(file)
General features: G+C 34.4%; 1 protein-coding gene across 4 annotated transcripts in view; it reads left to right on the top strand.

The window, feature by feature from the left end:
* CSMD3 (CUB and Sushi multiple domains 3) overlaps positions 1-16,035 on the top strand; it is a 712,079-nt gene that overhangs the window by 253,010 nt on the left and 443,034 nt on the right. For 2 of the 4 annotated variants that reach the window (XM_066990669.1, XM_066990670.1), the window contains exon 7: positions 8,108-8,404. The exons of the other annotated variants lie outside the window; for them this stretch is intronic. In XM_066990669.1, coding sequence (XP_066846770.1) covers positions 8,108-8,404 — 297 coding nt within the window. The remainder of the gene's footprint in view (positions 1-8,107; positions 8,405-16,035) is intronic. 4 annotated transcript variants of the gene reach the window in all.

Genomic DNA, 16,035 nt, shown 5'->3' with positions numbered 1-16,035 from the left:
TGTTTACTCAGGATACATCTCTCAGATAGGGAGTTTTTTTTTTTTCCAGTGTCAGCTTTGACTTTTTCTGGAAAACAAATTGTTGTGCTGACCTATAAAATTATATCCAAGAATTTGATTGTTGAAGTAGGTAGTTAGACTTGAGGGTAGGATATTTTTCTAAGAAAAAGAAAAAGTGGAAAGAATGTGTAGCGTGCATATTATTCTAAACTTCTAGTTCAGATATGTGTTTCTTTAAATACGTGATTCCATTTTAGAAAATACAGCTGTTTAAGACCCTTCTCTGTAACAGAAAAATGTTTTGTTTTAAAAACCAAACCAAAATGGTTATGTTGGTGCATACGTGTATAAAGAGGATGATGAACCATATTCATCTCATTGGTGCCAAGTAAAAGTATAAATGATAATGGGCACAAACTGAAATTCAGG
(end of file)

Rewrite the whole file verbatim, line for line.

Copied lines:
General features: G+C 34.4%; 1 protein-coding gene across 4 annotated transcripts in view; it reads left to right on the top strand.

The window, feature by feature from the left end:
* CSMD3 (CUB and Sushi multiple domains 3) overlaps positions 1-16,035 on the top strand; it is a 712,079-nt gene that overhangs the window by 253,010 nt on the left and 443,034 nt on the right. For 2 of the 4 annotated variants that reach the window (XM_066990669.1, XM_066990670.1), the window contains exon 7: positions 8,108-8,404. The exons of the other annotated variants lie outside the window; for them this stretch is intronic. In XM_066990669.1, coding sequence (XP_066846770.1) covers positions 8,108-8,404 — 297 coding nt within the window. The remainder of the gene's footprint in view (positions 1-8,107; positions 8,405-16,035) is intronic. 4 annotated transcript variants of the gene reach the window in all.

Genomic DNA, 16,035 nt, shown 5'->3' with positions numbered 1-16,035 from the left:
TGTTTACTCAGGATACATCTCTCAGATAGGGAGTTTTTTTTTTTTCCAGTGTCAGCTTTGACTTTTTCTGGAAAACAAATTGTTGTGCTGACCTATAAAATTATATCCAAGAATTTGATTGTTGAAGTAGGTAGTTAGACTTGAGGGTAGGATATTTTTCTAAGAAAAAGAAAAAGTGGAAAGAATGTGTAGCGTGCATATTATTCTAAACTTCTAGTTCAGATATGTGTTTCTTTAAATACGTGATTCCATTTTAGAAAATACAGCTGTTTAAGACCCTTCTCTGTAACAGAAAAATGTTTTGTTTTAAAAACCAAACCAAAATGGTTATGTTGGTGCATACGTGTATAAAGAGGATGATGAACCATATTCATCTCATTGGTGCCAAGTAAAAGTATAAATGATAATGGGCACAAACTGAAATTCAGG